By Daniel Leussink and Leika Kihara
TOKYO (Reuters) – Japan’s ruling party will urge the government to lay out a big, decade-long spending programme to promote green investment, a draft proposal obtained by Reuters showed on Friday, a nod to Prime Minister Yoshihide Suga’s carbon emission goals.
Suga has made a green society one of his key policy priorities, pledging that Japan will aim for net-zero emissions by 2050.
The government should create a fund with a size “comparable to global standards” that supports companies investing in green technology, the Liberal Democratic Party (LDP) said in the draft proposal, without suggesting a specific figure.
“By deploying all policy means available, the public and private sectors must work together to achieve zero carbon emission in 2050,” it added, calling for deregulation and tax breaks to promote green investment.
The proposal also urged the government to take steps to promote electric vehicles and battery development, and called for expanding or creating new state-backed loan and loan guarantee schemes to support firms hit by the COVID-19 pandemic.
The proposal, subject to change after further deliberations within the party, is set to be finalised later on Friday. It will be presented to the government on Monday, a ruling party source said.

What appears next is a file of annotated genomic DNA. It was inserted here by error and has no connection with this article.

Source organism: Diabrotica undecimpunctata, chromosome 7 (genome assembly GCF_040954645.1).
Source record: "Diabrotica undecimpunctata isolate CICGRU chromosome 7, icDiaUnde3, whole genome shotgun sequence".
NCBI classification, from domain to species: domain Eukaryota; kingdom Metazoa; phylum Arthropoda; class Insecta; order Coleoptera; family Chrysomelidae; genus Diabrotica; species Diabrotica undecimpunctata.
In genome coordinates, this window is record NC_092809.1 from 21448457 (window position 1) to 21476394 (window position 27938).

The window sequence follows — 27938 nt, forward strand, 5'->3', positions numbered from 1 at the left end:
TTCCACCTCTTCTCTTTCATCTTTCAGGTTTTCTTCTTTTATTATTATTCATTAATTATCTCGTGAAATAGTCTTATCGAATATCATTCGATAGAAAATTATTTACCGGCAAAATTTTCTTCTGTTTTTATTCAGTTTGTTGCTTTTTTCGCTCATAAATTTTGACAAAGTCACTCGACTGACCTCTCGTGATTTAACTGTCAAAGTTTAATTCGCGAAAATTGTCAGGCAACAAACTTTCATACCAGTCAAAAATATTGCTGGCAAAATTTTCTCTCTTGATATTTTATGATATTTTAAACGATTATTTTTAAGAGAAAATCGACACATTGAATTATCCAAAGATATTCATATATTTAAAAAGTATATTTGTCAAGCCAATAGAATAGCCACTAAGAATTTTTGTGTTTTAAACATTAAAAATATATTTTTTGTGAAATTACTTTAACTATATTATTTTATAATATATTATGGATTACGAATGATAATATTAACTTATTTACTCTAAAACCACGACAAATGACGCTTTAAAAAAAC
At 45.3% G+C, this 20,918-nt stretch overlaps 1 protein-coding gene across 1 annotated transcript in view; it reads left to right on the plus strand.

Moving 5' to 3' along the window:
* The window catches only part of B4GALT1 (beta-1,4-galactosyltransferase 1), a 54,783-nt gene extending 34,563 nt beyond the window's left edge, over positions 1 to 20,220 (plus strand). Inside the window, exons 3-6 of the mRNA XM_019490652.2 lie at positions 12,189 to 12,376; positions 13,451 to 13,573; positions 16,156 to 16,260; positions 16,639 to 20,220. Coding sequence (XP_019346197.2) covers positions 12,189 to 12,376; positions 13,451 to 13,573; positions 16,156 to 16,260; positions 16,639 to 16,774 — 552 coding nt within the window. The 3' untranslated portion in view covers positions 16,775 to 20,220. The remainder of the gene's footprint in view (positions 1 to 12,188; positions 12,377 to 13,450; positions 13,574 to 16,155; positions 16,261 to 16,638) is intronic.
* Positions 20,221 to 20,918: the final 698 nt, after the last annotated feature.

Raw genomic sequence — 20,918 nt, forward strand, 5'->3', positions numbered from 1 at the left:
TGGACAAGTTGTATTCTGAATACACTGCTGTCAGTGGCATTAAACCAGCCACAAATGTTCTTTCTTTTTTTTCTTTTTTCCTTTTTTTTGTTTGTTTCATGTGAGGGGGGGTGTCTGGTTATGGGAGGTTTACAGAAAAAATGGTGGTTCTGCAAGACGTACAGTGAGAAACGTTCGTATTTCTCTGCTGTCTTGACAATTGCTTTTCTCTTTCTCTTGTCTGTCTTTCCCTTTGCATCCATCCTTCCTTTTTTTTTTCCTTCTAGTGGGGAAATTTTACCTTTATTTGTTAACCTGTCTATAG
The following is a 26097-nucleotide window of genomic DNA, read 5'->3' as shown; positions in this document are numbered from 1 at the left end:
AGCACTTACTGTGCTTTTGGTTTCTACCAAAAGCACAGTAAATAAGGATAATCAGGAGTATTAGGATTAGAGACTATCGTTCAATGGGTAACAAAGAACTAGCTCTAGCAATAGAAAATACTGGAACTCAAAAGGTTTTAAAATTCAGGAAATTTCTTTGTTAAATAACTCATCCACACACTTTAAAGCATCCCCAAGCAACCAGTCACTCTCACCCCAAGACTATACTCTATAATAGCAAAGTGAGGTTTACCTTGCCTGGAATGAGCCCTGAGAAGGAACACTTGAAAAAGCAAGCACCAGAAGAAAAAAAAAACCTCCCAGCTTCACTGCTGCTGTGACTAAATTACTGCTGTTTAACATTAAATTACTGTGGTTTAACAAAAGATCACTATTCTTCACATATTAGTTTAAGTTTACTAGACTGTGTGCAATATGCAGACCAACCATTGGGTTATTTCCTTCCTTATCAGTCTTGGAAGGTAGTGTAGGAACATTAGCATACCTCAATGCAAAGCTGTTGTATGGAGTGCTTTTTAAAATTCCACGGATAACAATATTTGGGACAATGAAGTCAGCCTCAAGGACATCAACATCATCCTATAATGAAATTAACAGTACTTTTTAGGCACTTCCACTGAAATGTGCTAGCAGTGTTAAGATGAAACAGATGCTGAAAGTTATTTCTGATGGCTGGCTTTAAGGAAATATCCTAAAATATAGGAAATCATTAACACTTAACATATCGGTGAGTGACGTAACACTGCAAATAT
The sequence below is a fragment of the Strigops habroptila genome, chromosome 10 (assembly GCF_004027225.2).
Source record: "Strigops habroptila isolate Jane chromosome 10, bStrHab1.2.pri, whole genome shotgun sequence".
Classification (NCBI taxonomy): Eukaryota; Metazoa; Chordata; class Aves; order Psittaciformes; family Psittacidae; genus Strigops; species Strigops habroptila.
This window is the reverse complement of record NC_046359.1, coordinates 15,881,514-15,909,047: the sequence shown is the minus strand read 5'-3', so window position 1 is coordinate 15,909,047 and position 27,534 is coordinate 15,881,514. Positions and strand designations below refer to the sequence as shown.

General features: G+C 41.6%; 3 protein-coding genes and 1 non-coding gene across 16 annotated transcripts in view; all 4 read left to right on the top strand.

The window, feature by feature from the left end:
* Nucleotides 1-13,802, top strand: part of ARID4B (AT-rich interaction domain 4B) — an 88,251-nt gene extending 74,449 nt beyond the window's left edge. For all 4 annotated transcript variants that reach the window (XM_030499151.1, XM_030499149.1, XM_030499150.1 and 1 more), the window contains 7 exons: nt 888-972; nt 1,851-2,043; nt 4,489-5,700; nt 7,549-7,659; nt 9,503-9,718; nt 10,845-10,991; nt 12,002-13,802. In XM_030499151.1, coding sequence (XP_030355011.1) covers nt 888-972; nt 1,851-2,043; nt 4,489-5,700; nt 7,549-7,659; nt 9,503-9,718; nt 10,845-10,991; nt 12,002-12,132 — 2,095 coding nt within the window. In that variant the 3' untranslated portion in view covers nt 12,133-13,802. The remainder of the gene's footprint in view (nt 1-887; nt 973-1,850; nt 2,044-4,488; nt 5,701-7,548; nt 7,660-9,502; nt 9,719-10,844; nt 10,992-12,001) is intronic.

The LDP’s recommendations will serve as a basis for the government’s deliberations on a fresh stimulus package, which Suga has ordered his cabinet to develop.
The proposal suggests incentives to promote green investment will be among key pillars of the package, along with spending to cushion the immediate economic blow from COVID-19.
“It seems (the new package) will clearly be different from just providing support to cope with the pandemic,” said Takeshi Minami, chief economist at Norinchukin Research Institute.
“There will be an increasing number of measures with an eye on a post-COVID society,” he said.
With a resurgence in infections clouding the economic outlook, Japan announced on Friday it would extend until February next year a subsidy scheme that compensates companies for retaining jobs while temporarily closing business due to the pandemic.
Ruling party executives have called for compiling an extra budget worth around 20-30 trillion yen ($192-$288 billion), which will fund part of the stimulus package.
(Reporting by Daniel Leussink, writing by Leika Kihara; Editing by Chris Gallagher and Lincoln Feast.)